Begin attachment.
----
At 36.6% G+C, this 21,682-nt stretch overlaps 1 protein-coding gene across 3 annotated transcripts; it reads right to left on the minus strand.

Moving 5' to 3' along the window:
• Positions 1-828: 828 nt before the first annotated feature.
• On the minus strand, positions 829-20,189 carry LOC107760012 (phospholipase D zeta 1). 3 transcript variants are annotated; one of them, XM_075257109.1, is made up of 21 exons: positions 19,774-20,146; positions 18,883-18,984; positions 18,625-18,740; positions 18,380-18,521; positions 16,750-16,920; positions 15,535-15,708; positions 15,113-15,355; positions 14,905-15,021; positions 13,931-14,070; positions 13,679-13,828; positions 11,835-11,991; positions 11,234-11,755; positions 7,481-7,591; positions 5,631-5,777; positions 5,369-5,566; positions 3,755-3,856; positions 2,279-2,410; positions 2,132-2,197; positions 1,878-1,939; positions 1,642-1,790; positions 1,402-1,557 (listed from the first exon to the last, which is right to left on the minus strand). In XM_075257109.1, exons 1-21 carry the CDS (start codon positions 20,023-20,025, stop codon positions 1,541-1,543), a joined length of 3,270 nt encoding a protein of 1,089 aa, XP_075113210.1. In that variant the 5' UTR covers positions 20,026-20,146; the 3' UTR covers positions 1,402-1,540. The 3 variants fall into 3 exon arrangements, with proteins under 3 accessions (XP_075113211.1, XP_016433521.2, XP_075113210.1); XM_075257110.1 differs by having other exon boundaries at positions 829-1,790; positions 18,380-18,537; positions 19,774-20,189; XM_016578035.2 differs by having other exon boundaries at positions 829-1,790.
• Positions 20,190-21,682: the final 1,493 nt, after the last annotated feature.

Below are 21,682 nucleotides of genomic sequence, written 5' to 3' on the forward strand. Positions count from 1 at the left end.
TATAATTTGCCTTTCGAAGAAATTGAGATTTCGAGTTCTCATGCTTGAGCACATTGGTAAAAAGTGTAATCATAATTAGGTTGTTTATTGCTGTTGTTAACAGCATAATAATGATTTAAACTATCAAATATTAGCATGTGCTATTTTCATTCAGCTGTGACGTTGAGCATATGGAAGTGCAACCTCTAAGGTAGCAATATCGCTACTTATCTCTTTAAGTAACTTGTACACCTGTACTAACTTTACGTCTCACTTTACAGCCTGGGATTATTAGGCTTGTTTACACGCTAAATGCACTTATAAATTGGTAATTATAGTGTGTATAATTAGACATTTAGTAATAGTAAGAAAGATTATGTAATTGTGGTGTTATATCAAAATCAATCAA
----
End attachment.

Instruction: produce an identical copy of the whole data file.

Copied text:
At 36.6% G+C, this 21,682-nt stretch overlaps 1 protein-coding gene across 3 annotated transcripts; it reads right to left on the minus strand.

Moving 5' to 3' along the window:
• Positions 1-828: 828 nt before the first annotated feature.
• On the minus strand, positions 829-20,189 carry LOC107760012 (phospholipase D zeta 1). 3 transcript variants are annotated; one of them, XM_075257109.1, is made up of 21 exons: positions 19,774-20,146; positions 18,883-18,984; positions 18,625-18,740; positions 18,380-18,521; positions 16,750-16,920; positions 15,535-15,708; positions 15,113-15,355; positions 14,905-15,021; positions 13,931-14,070; positions 13,679-13,828; positions 11,835-11,991; positions 11,234-11,755; positions 7,481-7,591; positions 5,631-5,777; positions 5,369-5,566; positions 3,755-3,856; positions 2,279-2,410; positions 2,132-2,197; positions 1,878-1,939; positions 1,642-1,790; positions 1,402-1,557 (listed from the first exon to the last, which is right to left on the minus strand). In XM_075257109.1, exons 1-21 carry the CDS (start codon positions 20,023-20,025, stop codon positions 1,541-1,543), a joined length of 3,270 nt encoding a protein of 1,089 aa, XP_075113210.1. In that variant the 5' UTR covers positions 20,026-20,146; the 3' UTR covers positions 1,402-1,540. The 3 variants fall into 3 exon arrangements, with proteins under 3 accessions (XP_075113211.1, XP_016433521.2, XP_075113210.1); XM_075257110.1 differs by having other exon boundaries at positions 829-1,790; positions 18,380-18,537; positions 19,774-20,189; XM_016578035.2 differs by having other exon boundaries at positions 829-1,790.
• Positions 20,190-21,682: the final 1,493 nt, after the last annotated feature.

Below are 21,682 nucleotides of genomic sequence, written 5' to 3' on the forward strand. Positions count from 1 at the left end.
TATAATTTGCCTTTCGAAGAAATTGAGATTTCGAGTTCTCATGCTTGAGCACATTGGTAAAAAGTGTAATCATAATTAGGTTGTTTATTGCTGTTGTTAACAGCATAATAATGATTTAAACTATCAAATATTAGCATGTGCTATTTTCATTCAGCTGTGACGTTGAGCATATGGAAGTGCAACCTCTAAGGTAGCAATATCGCTACTTATCTCTTTAAGTAACTTGTACACCTGTACTAACTTTACGTCTCACTTTACAGCCTGGGATTATTAGGCTTGTTTACACGCTAAATGCACTTATAAATTGGTAATTATAGTGTGTATAATTAGACATTTAGTAATAGTAAGAAAGATTATGTAATTGTGGTGTTATATCAAAATCAATCAA